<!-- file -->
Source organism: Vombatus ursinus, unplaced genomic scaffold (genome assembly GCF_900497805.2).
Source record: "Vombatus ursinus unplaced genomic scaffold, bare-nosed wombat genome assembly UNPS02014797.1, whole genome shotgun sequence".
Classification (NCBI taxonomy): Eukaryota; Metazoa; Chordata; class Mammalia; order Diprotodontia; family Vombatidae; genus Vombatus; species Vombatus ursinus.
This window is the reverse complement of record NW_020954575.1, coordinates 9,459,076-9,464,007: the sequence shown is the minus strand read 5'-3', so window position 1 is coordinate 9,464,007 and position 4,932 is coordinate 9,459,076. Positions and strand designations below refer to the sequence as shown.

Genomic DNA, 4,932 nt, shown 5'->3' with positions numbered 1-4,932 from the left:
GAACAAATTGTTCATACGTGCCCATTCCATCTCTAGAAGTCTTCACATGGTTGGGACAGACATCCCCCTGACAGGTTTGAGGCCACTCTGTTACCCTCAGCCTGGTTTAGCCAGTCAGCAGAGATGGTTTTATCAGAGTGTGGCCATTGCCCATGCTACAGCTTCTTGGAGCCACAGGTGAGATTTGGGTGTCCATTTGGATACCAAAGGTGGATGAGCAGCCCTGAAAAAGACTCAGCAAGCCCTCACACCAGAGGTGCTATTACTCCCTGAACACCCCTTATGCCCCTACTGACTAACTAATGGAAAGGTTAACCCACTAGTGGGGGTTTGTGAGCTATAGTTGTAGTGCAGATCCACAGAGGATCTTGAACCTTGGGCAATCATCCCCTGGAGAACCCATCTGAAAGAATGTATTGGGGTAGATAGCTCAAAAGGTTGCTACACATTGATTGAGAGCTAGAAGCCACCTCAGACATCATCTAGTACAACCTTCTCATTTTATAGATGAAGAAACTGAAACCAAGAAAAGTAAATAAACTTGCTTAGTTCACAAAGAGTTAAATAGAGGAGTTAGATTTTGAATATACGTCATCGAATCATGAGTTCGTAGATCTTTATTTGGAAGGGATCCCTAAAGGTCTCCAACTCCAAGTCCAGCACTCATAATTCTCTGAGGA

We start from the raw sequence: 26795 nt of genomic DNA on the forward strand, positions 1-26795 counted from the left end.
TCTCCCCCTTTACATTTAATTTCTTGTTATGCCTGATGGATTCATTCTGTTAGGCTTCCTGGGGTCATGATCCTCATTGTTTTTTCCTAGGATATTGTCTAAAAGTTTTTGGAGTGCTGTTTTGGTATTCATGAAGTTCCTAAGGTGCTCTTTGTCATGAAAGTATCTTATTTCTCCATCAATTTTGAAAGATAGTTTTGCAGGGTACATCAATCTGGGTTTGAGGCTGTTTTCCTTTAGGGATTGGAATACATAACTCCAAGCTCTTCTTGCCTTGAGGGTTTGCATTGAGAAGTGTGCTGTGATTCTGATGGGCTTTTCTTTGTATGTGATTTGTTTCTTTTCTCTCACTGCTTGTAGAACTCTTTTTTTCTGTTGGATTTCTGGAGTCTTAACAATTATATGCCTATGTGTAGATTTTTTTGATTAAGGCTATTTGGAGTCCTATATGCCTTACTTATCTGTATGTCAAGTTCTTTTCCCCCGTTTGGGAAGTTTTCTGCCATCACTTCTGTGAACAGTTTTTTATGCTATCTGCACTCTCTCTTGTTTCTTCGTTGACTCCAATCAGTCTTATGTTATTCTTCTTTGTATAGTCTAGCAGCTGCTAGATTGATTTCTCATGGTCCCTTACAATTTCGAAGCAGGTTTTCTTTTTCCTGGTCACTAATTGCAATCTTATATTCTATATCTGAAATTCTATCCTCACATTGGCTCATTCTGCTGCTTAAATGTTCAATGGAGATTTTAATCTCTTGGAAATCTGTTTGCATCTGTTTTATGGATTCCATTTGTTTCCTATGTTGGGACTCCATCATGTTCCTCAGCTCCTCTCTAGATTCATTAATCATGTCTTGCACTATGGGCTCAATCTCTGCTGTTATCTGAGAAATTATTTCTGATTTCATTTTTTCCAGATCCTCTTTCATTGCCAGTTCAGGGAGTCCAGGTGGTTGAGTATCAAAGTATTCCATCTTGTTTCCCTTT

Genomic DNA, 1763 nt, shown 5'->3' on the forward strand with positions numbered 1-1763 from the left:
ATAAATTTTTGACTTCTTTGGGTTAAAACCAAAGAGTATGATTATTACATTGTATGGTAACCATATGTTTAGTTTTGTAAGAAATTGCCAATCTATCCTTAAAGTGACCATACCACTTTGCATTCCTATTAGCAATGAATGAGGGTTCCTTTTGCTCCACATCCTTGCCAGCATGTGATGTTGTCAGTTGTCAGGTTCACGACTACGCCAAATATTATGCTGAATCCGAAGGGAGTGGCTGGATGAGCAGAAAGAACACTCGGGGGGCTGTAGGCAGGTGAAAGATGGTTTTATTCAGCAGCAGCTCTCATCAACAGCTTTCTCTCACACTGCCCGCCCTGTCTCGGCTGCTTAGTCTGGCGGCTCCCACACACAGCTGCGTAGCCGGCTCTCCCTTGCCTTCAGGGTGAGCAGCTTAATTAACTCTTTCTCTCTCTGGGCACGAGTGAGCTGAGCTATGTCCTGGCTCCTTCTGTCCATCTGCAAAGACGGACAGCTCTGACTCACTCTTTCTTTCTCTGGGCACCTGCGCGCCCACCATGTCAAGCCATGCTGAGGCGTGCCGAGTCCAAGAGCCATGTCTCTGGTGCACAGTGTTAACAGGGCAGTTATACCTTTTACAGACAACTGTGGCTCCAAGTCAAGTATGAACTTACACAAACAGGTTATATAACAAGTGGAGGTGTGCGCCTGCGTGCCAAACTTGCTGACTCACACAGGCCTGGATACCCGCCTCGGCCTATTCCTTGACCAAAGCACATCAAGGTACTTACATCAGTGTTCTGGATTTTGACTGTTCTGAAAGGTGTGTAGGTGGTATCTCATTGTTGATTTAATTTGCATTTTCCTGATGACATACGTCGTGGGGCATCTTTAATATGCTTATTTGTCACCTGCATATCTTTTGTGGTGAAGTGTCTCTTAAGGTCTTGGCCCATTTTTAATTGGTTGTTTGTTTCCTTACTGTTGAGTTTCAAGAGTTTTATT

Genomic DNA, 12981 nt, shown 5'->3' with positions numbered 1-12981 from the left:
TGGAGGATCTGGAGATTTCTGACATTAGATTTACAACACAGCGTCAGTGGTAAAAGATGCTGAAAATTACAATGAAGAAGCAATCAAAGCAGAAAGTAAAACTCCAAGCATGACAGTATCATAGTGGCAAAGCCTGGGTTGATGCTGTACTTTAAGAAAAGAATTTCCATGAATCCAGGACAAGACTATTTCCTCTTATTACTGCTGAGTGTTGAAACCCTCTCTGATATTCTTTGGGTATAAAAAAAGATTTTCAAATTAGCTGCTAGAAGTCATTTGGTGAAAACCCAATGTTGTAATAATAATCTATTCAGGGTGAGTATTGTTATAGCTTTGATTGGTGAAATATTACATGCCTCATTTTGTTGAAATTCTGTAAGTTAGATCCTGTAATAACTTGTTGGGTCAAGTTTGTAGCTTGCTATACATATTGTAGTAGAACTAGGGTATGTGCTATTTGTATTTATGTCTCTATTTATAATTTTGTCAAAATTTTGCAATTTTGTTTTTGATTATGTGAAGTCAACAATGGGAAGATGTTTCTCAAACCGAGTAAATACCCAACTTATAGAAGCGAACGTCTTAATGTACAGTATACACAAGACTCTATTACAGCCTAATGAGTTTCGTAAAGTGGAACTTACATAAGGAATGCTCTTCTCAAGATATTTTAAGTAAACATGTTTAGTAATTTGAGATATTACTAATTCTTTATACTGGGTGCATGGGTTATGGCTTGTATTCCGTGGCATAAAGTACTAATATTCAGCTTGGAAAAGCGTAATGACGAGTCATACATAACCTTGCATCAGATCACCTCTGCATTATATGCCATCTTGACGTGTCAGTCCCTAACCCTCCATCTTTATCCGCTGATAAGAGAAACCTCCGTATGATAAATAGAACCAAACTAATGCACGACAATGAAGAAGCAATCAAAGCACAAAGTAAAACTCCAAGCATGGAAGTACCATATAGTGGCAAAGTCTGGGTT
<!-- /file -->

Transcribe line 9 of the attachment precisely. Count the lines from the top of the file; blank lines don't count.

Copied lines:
Genomic DNA, 1763 nt, shown 5'->3' on the forward strand with positions numbered 1-1763 from the left: